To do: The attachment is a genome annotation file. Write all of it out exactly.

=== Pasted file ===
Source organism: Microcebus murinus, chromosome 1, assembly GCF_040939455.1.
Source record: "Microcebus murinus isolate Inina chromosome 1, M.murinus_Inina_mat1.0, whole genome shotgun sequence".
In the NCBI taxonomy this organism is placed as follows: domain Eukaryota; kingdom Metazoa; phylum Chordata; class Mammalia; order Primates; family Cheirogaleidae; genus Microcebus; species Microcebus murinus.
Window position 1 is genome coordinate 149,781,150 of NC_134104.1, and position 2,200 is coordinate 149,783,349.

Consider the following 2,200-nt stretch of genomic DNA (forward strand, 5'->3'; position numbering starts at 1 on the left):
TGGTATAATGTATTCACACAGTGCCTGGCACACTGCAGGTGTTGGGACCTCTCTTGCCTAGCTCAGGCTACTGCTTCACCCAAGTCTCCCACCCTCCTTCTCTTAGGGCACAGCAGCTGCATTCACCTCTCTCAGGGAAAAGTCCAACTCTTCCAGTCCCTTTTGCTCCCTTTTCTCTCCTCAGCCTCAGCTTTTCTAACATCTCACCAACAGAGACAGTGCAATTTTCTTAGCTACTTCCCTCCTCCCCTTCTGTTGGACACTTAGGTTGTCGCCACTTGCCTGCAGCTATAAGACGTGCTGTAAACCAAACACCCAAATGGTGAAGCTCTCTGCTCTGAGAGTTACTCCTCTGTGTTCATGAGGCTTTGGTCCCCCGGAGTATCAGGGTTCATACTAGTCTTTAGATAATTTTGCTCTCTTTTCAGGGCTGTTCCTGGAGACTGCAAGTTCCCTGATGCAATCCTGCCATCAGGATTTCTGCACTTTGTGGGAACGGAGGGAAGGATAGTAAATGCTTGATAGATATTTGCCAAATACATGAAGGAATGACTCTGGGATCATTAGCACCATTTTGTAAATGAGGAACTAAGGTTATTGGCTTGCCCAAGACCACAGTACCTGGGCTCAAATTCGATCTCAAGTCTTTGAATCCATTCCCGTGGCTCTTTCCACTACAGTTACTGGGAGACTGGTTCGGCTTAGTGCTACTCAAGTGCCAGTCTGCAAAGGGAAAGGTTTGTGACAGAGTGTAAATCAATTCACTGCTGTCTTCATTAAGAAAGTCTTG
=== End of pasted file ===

Source organism: Microcebus murinus, chromosome 1, assembly GCF_040939455.1.
Source record: "Microcebus murinus isolate Inina chromosome 1, M.murinus_Inina_mat1.0, whole genome shotgun sequence".
In the NCBI taxonomy this organism is placed as follows: domain Eukaryota; kingdom Metazoa; phylum Chordata; class Mammalia; order Primates; family Cheirogaleidae; genus Microcebus; species Microcebus murinus.
Window position 1 is genome coordinate 149,781,150 of NC_134104.1, and position 2,200 is coordinate 149,783,349.

Consider the following 2,200-nt stretch of genomic DNA (forward strand, 5'->3'; position numbering starts at 1 on the left):
TGGTATAATGTATTCACACAGTGCCTGGCACACTGCAGGTGTTGGGACCTCTCTTGCCTAGCTCAGGCTACTGCTTCACCCAAGTCTCCCACCCTCCTTCTCTTAGGGCACAGCAGCTGCATTCACCTCTCTCAGGGAAAAGTCCAACTCTTCCAGTCCCTTTTGCTCCCTTTTCTCTCCTCAGCCTCAGCTTTTCTAACATCTCACCAACAGAGACAGTGCAATTTTCTTAGCTACTTCCCTCCTCCCCTTCTGTTGGACACTTAGGTTGTCGCCACTTGCCTGCAGCTATAAGACGTGCTGTAAACCAAACACCCAAATGGTGAAGCTCTCTGCTCTGAGAGTTACTCCTCTGTGTTCATGAGGCTTTGGTCCCCCGGAGTATCAGGGTTCATACTAGTCTTTAGATAATTTTGCTCTCTTTTCAGGGCTGTTCCTGGAGACTGCAAGTTCCCTGATGCAATCCTGCCATCAGGATTTCTGCACTTTGTGGGAACGGAGGGAAGGATAGTAAATGCTTGATAGATATTTGCCAAATACATGAAGGAATGACTCTGGGATCATTAGCACCATTTTGTAAATGAGGAACTAAGGTTATTGGCTTGCCCAAGACCACAGTACCTGGGCTCAAATTCGATCTCAAGTCTTTGAATCCATTCCCGTGGCTCTTTCCACTACAGTTACTGGGAGACTGGTTCGGCTTAGTGCTACTCAAGTGCCAGTCTGCAAAGGGAAAGGTTTGTGACAGAGTGTAAATCAATTCACTGCTGTCTTCATTAAGAAAGTCTTG